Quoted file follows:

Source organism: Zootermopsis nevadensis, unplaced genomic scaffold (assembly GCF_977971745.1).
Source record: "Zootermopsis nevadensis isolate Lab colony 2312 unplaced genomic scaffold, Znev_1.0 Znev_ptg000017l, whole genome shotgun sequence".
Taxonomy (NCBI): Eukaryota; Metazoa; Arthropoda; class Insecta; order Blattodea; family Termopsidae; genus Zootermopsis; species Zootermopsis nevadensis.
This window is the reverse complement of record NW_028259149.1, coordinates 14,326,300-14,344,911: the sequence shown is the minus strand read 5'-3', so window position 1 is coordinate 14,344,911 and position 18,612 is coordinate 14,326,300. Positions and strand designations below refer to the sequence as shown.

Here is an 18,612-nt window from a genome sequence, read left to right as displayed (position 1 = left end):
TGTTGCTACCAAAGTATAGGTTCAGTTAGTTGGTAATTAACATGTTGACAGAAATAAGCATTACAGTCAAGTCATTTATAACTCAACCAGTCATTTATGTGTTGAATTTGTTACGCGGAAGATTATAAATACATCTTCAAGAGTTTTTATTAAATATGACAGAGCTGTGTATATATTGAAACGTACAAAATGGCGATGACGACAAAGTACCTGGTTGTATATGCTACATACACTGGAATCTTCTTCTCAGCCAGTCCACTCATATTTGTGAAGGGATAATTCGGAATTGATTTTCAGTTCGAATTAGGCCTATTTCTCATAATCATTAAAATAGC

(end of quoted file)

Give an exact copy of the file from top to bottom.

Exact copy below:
Source organism: Zootermopsis nevadensis, unplaced genomic scaffold (assembly GCF_977971745.1).
Source record: "Zootermopsis nevadensis isolate Lab colony 2312 unplaced genomic scaffold, Znev_1.0 Znev_ptg000017l, whole genome shotgun sequence".
Taxonomy (NCBI): Eukaryota; Metazoa; Arthropoda; class Insecta; order Blattodea; family Termopsidae; genus Zootermopsis; species Zootermopsis nevadensis.
This window is the reverse complement of record NW_028259149.1, coordinates 14,326,300-14,344,911: the sequence shown is the minus strand read 5'-3', so window position 1 is coordinate 14,344,911 and position 18,612 is coordinate 14,326,300. Positions and strand designations below refer to the sequence as shown.

Here is an 18,612-nt window from a genome sequence, read left to right as displayed (position 1 = left end):
TGTTGCTACCAAAGTATAGGTTCAGTTAGTTGGTAATTAACATGTTGACAGAAATAAGCATTACAGTCAAGTCATTTATAACTCAACCAGTCATTTATGTGTTGAATTTGTTACGCGGAAGATTATAAATACATCTTCAAGAGTTTTTATTAAATATGACAGAGCTGTGTATATATTGAAACGTACAAAATGGCGATGACGACAAAGTACCTGGTTGTATATGCTACATACACTGGAATCTTCTTCTCAGCCAGTCCACTCATATTTGTGAAGGGATAATTCGGAATTGATTTTCAGTTCGAATTAGGCCTATTTCTCATAATCATTAAAATAGC